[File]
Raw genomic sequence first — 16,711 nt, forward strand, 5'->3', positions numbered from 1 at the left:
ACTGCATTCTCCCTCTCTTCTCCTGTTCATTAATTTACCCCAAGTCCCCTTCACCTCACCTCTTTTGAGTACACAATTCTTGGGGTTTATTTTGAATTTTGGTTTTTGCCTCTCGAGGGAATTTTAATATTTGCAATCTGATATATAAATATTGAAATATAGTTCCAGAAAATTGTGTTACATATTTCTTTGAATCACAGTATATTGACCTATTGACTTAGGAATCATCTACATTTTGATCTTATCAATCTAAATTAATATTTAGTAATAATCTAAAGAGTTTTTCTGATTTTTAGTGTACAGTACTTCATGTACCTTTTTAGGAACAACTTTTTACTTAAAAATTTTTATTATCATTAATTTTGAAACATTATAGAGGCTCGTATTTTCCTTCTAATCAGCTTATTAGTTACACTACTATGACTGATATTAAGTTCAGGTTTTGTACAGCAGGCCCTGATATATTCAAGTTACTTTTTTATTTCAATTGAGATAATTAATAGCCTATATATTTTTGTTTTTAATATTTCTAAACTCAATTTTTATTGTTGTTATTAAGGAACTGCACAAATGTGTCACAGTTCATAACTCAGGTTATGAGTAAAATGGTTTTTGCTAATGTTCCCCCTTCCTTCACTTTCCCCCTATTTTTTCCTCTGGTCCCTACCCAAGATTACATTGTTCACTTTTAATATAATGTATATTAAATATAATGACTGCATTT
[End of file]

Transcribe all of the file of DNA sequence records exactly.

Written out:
Raw genomic sequence first — 16,711 nt, forward strand, 5'->3', positions numbered from 1 at the left:
ACTGCATTCTCCCTCTCTTCTCCTGTTCATTAATTTACCCCAAGTCCCCTTCACCTCACCTCTTTTGAGTACACAATTCTTGGGGTTTATTTTGAATTTTGGTTTTTGCCTCTCGAGGGAATTTTAATATTTGCAATCTGATATATAAATATTGAAATATAGTTCCAGAAAATTGTGTTACATATTTCTTTGAATCACAGTATATTGACCTATTGACTTAGGAATCATCTACATTTTGATCTTATCAATCTAAATTAATATTTAGTAATAATCTAAAGAGTTTTTCTGATTTTTAGTGTACAGTACTTCATGTACCTTTTTAGGAACAACTTTTTACTTAAAAATTTTTATTATCATTAATTTTGAAACATTATAGAGGCTCGTATTTTCCTTCTAATCAGCTTATTAGTTACACTACTATGACTGATATTAAGTTCAGGTTTTGTACAGCAGGCCCTGATATATTCAAGTTACTTTTTTATTTCAATTGAGATAATTAATAGCCTATATATTTTTGTTTTTAATATTTCTAAACTCAATTTTTATTGTTGTTATTAAGGAACTGCACAAATGTGTCACAGTTCATAACTCAGGTTATGAGTAAAATGGTTTTTGCTAATGTTCCCCCTTCCTTCACTTTCCCCCTATTTTTTCCTCTGGTCCCTACCCAAGATTACATTGTTCACTTTTAATATAATGTATATTAAATATAATGACTGCATTT